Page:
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Lessons From Building and
Scaling LinkedIn
Jay Kreps
InfoQ.com: News & Community Site
• 750,000 unique visitors/month
• Published in 4 languages (English, Chinese, Japanese an...
Presented at QCon New York
www.qconnewyork.com
Purpose of QCon
- to empower software development by facilitating the sprea...
what’s changed?
• data size
• traffic
• # engineers
• code size
what did I learn?
scaling
the site
#1: scalability is
about managing
state
and state belongs in
data systems
in the beginning…
…going distributed…
…and now
#2:
make
simple
cheap
scalable
primitives
#3: ops first
#4: do hard
things later
LinkedIn data systems
• Voldemort—key/value storage
– 400k peak queries per second
– 400 tables
• Kafka—messaging
– 460k p...
services
cutting up the application
in the beginning…
…going distributed…
..and now
#5:
services
(may)
scale
development
#6: Bad Services << No Services << Good
Services
Service layer evolution
• HTTP + serialized java
• Protocol Buffers + TCP
• REST + JSON
#7:
the
service
contract
is
binary
#8:
isolation
vs
utilization
scaling
software
engineering
cutting up the code base
#9:
build
your
process
we model
the complete lifecycle:
review
checkin
build
rollout
governance
communism vs capitalism
#10: treat code as property
#11: but you need effective government
#12: don’t
duplicate
integration layers
agility at scale
#14:
agility
requires
safety
two cheers
for testing
tests
are focused
on predicting things
that will go wrong
#15: measurement > prediction
how to measure cost?
#16:
reduce time in error
or
exposure to error
jay.kreps@linkedin.com
http://www.linkedin.com/in/jaykreps
@jaykreps
Lessons from Building and Scaling LinkedIn
Lessons from Building and Scaling LinkedIn
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Lessons from Building and Scaling LinkedIn

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Video and slides synchronized, mp3 and slide download available at http://bit.ly/145Y513.

Jay Kreps discusses the evolution of LinkedIn's architecture and lessons learned scaling from a monolithic application to a distributed set of services, from one database to distributed data stores.Filmed at qconnewyork.com.

Jay Kreps is a Principle Staff Engineer at LinkedIn where he acts as the technical lead for data infrastructure and relevance areas. He is the original engineer for several open source projects developed there including Voldemort (a key-value store), Azkaban (a Hadoop workflow scheduler), and Apache Kafka (a distributed messaging system).

Published in: Technology, Business

Transcript of "Lessons from Building and Scaling LinkedIn"

  1. 1. Lessons From Building and Scaling LinkedIn Jay Kreps
  2. 2. InfoQ.com: News & Community Site • 750,000 unique visitors/month • Published in 4 languages (English, Chinese, Japanese and Brazilian Portuguese) • Post content from our QCon conferences • News 15-20 / week • Articles 3-4 / week • Presentations (videos) 12-15 / week • Interviews 2-3 / week • Books 1 / month Watch the video with slide synchronization on InfoQ.com! http://www.infoq.com/presentations /linkedin-architecture-stack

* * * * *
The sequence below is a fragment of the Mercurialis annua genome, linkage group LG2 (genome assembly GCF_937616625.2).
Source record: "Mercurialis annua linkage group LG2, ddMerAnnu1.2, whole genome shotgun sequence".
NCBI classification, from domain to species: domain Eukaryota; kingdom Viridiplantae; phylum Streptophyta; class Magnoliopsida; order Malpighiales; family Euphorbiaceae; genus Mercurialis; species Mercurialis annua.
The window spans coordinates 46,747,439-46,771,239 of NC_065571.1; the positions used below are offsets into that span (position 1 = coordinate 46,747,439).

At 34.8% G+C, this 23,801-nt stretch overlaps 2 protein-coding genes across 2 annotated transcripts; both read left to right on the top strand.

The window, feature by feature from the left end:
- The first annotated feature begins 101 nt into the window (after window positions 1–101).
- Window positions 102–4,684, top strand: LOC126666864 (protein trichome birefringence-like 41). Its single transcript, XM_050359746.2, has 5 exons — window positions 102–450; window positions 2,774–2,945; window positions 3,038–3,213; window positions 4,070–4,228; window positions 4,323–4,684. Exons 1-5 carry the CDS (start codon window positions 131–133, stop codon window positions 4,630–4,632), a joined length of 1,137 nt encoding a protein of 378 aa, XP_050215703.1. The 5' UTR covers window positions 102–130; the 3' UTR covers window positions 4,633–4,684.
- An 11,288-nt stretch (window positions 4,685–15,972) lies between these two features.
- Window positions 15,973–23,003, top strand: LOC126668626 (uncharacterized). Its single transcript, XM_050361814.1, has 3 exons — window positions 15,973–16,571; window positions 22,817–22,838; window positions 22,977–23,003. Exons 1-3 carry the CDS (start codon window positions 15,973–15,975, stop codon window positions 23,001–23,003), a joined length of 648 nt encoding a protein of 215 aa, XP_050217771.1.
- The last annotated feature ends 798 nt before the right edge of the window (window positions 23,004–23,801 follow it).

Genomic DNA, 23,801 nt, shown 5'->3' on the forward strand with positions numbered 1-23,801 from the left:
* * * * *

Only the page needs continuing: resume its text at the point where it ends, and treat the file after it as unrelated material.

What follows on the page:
3. 3. Presented at QCon New York www.qconnewyork.com Purpose of QCon - to empower software development by facilitating the spread of knowledge and innovation Strategy - practitioner-driven conference designed for YOU: influencers of change and innovation in your teams - speakers and topics driving the evolution and innovation - connecting and catalyzing the influencers and innovators Highlights - attended by more than 12,000 delegates since 2007 - held in 9 cities worldwide
  4. 4. what’s changed? • data size • traffic • # engineers • code size
  5. 5. what did I learn?
  6. 6. scaling the site
  7. 7. #1: scalability is about managing state
  8. 8. and state belongs in data systems
  9. 9. in the beginning…
  10. 10. …going distributed…
  11. 11. …and now
  12. 12. #2: make simple cheap scalable primitives
  13. 13. #3: ops first
  14. 14. #4: do hard things later
  15. 15. LinkedIn data systems • Voldemort—key/value storage – 400k peak queries per second – 400 tables • Kafka—messaging – 460k peak unique message writes per second – 2.3m peak message reads • GraphDB—graph operations – 80k peak queries per second • Hadoop—batch processing and analytics – 5000 nodes – 17 PB – 30,000 jobs per day – 700 users
  16. 16. services
  17. 17. cutting up the application
  18. 18. in the beginning…
  19. 19. …going distributed…
  20. 20. ..and now
  21. 21. #5: services (may) scale development
  22. 22. #6: Bad Services << No Services << Good Services
  23. 23. Service layer evolution • HTTP + serialized java • Protocol Buffers + TCP • REST + JSON
  24. 24. #7: the service contract is binary
  25. 25. #8: isolation vs utilization
  26. 26. scaling software engineering
  27. 27. cutting up the code base
  28. 28. #9: build your process
  29. 29. we model the complete lifecycle: review checkin build rollout
  30. 30. governance
  31. 31. communism vs capitalism
  32. 32. #10: treat code as property
  33. 33. #11: but you need effective government
  34. 34. #12: don’t duplicate integration layers
  35. 35. agility at scale
  36. 36. #14: agility requires safety
  37. 37. two cheers for testing
  38. 38. tests are focused on predicting things that will go wrong
  39. 39. #15: measurement > prediction
  40. 40. how to measure cost?
  41. 41. #16: reduce time in error or exposure to error
  42. 42. jay.kreps@linkedin.com http://www.linkedin.com/in/jaykreps @jaykreps

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